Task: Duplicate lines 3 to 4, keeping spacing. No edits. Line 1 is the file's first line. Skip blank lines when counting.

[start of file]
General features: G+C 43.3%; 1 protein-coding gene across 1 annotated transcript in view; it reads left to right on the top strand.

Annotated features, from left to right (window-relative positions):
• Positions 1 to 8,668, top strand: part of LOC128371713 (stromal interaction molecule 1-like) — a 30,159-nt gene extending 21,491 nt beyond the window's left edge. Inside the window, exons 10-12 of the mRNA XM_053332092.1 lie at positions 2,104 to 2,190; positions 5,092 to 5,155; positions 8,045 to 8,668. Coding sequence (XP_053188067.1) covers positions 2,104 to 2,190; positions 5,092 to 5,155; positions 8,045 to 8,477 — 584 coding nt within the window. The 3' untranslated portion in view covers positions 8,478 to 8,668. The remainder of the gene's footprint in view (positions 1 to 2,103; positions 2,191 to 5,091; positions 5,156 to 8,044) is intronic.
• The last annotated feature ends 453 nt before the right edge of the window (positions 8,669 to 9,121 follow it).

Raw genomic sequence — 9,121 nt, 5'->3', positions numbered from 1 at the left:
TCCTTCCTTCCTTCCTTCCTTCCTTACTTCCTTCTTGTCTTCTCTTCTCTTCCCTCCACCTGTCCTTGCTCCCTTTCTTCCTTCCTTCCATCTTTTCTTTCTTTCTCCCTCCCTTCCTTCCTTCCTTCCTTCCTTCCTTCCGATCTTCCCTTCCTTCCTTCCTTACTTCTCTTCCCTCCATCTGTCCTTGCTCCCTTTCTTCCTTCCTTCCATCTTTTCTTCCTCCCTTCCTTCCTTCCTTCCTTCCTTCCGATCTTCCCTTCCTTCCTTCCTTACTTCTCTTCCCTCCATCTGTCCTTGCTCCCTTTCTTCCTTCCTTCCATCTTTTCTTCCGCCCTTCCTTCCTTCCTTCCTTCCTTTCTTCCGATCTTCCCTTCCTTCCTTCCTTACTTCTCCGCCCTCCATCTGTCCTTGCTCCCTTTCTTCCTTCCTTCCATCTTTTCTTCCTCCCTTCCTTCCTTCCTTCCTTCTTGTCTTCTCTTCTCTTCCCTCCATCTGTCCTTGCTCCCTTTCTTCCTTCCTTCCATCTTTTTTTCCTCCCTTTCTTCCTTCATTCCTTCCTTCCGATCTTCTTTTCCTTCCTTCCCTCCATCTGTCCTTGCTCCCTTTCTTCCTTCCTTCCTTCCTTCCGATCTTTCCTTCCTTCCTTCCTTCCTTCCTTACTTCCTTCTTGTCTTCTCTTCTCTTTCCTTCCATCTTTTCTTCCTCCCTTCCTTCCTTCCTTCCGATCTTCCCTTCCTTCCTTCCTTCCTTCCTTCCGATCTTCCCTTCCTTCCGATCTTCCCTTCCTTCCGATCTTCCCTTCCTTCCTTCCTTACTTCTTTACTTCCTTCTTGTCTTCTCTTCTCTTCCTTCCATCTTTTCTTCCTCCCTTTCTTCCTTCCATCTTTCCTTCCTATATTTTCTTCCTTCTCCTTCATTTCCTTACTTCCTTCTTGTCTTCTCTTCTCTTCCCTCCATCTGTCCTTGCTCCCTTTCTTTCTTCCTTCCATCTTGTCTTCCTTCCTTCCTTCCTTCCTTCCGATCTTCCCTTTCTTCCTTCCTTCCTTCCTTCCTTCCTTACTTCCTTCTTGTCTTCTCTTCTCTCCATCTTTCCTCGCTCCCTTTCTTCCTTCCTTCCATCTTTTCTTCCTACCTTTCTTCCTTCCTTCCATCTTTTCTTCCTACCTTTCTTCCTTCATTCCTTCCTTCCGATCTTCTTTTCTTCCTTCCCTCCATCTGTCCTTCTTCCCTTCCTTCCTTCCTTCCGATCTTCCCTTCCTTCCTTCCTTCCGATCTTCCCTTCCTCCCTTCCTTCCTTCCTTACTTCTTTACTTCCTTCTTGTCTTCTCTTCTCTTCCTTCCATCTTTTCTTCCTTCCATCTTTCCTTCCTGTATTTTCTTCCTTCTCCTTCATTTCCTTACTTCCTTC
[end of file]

• Positions 1 to 8,668, top strand: part of LOC128371713 (stromal interaction molecule 1-like) — a 30,159-nt gene extending 21,491 nt beyond the window's left edge. Inside the window, exons 10-12 of the mRNA XM_053332092.1 lie at positions 2,104 to 2,190; positions 5,092 to 5,155; positions 8,045 to 8,668. Coding sequence (XP_053188067.1) covers positions 2,104 to 2,190; positions 5,092 to 5,155; positions 8,045 to 8,477 — 584 coding nt within the window. The 3' untranslated portion in view covers positions 8,478 to 8,668. The remainder of the gene's footprint in view (positions 1 to 2,103; positions 2,191 to 5,091; positions 5,156 to 8,044) is intronic.
• The last annotated feature ends 453 nt before the right edge of the window (positions 8,669 to 9,121 follow it).